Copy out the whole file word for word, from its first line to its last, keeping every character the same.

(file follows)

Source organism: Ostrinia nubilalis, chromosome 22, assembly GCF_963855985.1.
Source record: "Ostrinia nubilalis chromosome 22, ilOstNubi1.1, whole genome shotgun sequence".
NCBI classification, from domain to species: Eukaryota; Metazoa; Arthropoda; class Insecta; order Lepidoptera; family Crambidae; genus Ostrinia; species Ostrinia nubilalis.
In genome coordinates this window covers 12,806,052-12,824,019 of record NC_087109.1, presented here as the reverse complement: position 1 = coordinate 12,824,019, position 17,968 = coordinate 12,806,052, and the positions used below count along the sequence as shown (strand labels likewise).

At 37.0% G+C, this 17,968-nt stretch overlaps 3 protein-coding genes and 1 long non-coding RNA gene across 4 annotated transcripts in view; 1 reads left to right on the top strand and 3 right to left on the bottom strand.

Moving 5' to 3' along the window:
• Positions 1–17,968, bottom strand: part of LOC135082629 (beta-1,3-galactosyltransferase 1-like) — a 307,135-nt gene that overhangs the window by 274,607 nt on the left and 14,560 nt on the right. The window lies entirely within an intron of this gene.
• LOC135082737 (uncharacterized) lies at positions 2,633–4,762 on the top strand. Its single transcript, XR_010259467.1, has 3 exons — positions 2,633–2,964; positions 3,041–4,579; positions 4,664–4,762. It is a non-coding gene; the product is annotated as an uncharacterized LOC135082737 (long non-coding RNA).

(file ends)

Source organism: Ostrinia nubilalis, chromosome 22, assembly GCF_963855985.1.
Source record: "Ostrinia nubilalis chromosome 22, ilOstNubi1.1, whole genome shotgun sequence".
NCBI classification, from domain to species: Eukaryota; Metazoa; Arthropoda; class Insecta; order Lepidoptera; family Crambidae; genus Ostrinia; species Ostrinia nubilalis.
In genome coordinates this window covers 12,806,052-12,824,019 of record NC_087109.1, presented here as the reverse complement: position 1 = coordinate 12,824,019, position 17,968 = coordinate 12,806,052, and the positions used below count along the sequence as shown (strand labels likewise).

At 37.0% G+C, this 17,968-nt stretch overlaps 3 protein-coding genes and 1 long non-coding RNA gene across 4 annotated transcripts in view; 1 reads left to right on the top strand and 3 right to left on the bottom strand.

Moving 5' to 3' along the window:
• Positions 1–17,968, bottom strand: part of LOC135082629 (beta-1,3-galactosyltransferase 1-like) — a 307,135-nt gene that overhangs the window by 274,607 nt on the left and 14,560 nt on the right. The window lies entirely within an intron of this gene.
• LOC135082737 (uncharacterized) lies at positions 2,633–4,762 on the top strand. Its single transcript, XR_010259467.1, has 3 exons — positions 2,633–2,964; positions 3,041–4,579; positions 4,664–4,762. It is a non-coding gene; the product is annotated as an uncharacterized LOC135082737 (long non-coding RNA).